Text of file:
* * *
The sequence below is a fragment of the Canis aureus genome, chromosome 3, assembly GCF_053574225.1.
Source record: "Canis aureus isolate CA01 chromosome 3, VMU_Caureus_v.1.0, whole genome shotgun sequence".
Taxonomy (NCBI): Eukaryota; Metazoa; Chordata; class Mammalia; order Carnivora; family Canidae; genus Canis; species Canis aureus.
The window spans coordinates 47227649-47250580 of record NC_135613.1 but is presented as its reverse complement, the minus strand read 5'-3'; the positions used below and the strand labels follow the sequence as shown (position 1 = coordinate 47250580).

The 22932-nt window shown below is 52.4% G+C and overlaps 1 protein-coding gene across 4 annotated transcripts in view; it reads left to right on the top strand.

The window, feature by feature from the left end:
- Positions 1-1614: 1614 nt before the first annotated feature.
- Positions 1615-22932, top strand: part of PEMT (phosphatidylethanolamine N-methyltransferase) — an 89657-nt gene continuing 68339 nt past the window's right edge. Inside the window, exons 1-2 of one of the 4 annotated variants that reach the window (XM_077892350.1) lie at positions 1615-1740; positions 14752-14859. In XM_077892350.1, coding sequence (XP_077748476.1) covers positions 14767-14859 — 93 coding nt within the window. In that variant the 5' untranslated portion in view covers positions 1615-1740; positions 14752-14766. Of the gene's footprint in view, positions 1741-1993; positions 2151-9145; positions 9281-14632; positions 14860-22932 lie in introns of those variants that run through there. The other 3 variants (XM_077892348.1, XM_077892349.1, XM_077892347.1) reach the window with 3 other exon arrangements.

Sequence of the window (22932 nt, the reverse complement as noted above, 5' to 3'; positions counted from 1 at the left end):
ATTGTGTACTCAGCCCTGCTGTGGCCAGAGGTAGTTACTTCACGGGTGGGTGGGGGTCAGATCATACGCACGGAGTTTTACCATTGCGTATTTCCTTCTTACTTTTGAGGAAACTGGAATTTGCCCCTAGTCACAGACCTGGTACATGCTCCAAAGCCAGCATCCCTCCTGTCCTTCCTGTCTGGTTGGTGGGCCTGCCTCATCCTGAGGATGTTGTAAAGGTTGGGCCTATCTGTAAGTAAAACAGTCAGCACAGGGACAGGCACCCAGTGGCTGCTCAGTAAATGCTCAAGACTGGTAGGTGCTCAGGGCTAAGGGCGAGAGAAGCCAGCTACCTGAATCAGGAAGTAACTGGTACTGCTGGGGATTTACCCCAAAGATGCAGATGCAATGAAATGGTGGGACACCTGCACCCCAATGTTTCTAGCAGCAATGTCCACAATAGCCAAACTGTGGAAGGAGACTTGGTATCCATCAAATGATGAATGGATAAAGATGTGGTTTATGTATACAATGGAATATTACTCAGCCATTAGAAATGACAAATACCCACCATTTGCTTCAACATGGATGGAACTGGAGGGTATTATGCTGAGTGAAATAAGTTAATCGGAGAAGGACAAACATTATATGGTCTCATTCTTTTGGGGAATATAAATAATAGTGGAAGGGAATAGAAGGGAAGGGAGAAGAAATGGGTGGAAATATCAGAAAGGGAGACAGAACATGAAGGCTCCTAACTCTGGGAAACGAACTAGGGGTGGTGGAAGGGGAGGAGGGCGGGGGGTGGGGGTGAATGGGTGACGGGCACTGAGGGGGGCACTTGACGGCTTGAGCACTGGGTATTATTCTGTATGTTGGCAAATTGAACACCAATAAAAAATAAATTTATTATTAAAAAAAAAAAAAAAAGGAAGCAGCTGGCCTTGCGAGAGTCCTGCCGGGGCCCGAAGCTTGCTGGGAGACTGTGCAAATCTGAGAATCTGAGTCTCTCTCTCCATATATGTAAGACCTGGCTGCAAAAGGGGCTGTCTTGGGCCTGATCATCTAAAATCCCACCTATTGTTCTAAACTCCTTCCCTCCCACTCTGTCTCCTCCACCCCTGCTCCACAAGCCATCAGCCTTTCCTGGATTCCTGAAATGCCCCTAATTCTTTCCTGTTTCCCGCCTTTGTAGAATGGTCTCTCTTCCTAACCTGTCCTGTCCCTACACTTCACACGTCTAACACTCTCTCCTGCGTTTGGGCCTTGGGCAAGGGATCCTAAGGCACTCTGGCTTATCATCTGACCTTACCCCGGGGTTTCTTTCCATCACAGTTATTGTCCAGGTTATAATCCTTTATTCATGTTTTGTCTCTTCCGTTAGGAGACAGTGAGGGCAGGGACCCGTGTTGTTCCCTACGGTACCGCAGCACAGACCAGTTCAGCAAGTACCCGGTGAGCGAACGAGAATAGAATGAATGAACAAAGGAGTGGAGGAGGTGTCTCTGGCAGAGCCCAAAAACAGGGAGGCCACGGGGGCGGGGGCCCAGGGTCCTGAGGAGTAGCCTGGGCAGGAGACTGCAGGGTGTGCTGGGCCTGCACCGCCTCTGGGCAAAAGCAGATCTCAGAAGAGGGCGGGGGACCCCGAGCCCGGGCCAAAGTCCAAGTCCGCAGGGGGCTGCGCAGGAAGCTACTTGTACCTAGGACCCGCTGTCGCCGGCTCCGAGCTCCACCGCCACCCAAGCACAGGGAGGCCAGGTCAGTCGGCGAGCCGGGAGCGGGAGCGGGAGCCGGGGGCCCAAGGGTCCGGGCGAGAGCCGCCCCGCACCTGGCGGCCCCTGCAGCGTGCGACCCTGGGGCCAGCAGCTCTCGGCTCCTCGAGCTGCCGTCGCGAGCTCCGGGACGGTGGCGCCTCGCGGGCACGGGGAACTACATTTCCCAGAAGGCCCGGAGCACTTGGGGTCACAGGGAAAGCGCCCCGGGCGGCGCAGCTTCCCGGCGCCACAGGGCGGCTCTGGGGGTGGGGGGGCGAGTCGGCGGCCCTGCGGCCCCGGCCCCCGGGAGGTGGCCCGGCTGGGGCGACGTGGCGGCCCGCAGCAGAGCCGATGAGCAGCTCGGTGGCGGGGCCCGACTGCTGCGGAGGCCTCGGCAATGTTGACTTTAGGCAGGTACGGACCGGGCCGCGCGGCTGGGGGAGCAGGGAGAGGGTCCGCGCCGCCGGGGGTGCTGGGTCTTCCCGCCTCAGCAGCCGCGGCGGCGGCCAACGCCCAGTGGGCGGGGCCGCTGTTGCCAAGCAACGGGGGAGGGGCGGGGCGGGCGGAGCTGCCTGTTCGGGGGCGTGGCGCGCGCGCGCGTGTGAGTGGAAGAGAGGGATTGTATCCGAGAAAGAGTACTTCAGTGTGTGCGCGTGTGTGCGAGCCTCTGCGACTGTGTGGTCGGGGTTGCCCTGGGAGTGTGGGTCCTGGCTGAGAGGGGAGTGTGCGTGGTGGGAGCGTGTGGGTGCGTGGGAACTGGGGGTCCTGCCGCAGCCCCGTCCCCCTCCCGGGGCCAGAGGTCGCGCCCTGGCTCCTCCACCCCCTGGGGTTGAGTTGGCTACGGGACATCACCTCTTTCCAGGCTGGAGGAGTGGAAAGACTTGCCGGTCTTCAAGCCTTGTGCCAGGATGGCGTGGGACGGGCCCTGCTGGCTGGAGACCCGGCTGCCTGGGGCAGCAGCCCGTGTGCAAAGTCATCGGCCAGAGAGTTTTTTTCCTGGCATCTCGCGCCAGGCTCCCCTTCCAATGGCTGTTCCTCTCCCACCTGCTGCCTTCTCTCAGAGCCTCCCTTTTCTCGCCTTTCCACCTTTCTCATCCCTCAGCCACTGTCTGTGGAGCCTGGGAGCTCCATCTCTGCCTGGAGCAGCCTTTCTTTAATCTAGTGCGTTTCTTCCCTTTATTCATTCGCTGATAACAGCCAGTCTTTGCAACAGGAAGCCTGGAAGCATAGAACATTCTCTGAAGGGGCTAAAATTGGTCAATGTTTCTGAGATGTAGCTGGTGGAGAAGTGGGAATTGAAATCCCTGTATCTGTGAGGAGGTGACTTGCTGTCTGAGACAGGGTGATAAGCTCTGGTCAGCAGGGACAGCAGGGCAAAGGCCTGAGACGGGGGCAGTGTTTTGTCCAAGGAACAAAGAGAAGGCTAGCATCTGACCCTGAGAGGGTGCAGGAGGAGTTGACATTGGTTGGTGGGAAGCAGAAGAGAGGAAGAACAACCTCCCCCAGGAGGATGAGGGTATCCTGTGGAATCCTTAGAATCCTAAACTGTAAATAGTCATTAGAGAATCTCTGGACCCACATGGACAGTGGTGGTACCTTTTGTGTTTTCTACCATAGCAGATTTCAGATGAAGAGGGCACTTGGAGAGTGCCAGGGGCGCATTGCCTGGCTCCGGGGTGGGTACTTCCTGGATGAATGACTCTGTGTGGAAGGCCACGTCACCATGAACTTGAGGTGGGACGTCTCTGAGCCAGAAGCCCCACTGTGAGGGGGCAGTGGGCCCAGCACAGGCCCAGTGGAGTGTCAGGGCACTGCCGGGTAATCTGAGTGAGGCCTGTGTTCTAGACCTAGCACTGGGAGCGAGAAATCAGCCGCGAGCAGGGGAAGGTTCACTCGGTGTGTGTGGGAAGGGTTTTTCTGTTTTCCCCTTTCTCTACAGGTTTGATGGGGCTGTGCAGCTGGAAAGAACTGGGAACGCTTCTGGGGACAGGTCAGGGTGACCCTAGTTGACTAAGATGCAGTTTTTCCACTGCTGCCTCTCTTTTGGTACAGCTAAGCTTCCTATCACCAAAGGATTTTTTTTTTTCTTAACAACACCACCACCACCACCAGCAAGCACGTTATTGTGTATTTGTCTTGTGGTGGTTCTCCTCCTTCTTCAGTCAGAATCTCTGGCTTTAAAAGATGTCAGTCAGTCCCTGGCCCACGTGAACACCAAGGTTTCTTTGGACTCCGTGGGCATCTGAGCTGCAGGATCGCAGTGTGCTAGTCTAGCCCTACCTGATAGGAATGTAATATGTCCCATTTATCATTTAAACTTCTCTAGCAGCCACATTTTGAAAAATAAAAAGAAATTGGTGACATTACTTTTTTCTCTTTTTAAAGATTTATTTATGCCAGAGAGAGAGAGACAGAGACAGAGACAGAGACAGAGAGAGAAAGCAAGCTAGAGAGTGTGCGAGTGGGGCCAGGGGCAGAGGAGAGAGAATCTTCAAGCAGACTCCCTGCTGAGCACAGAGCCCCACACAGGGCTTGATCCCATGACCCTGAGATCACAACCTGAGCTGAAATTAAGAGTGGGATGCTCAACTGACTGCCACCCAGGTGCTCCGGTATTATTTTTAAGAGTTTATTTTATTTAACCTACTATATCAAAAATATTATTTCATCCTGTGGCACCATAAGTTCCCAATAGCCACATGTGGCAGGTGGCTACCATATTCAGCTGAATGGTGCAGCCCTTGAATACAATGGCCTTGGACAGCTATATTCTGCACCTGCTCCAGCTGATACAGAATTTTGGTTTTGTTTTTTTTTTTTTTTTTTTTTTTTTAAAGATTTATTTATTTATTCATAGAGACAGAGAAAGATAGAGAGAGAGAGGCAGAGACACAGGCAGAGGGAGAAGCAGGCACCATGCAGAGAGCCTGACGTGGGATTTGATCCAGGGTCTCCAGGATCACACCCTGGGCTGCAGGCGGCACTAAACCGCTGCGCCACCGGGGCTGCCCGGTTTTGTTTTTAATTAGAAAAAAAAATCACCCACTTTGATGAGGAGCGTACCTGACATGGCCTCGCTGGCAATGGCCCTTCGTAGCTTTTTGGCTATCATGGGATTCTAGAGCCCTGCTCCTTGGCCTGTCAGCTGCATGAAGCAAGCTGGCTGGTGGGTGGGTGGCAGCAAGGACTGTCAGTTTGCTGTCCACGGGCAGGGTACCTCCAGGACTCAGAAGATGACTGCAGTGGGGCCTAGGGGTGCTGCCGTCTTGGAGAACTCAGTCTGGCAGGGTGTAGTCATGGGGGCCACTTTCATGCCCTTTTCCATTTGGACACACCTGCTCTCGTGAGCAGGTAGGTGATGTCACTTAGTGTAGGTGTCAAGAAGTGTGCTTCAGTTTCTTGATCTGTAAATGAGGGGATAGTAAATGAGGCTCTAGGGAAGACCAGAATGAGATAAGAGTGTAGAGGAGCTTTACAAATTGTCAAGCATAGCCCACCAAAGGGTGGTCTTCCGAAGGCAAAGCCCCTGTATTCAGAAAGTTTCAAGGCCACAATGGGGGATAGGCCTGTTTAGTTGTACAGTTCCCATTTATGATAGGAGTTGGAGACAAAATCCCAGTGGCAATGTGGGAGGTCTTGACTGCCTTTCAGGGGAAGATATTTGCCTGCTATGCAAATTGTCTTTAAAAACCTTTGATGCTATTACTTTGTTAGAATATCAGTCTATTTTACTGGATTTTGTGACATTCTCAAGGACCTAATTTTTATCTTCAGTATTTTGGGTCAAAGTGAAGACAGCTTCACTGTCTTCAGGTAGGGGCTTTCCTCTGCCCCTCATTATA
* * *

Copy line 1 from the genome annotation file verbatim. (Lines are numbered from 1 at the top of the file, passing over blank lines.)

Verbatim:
The sequence below is a fragment of the Canis aureus genome, chromosome 3, assembly GCF_053574225.1.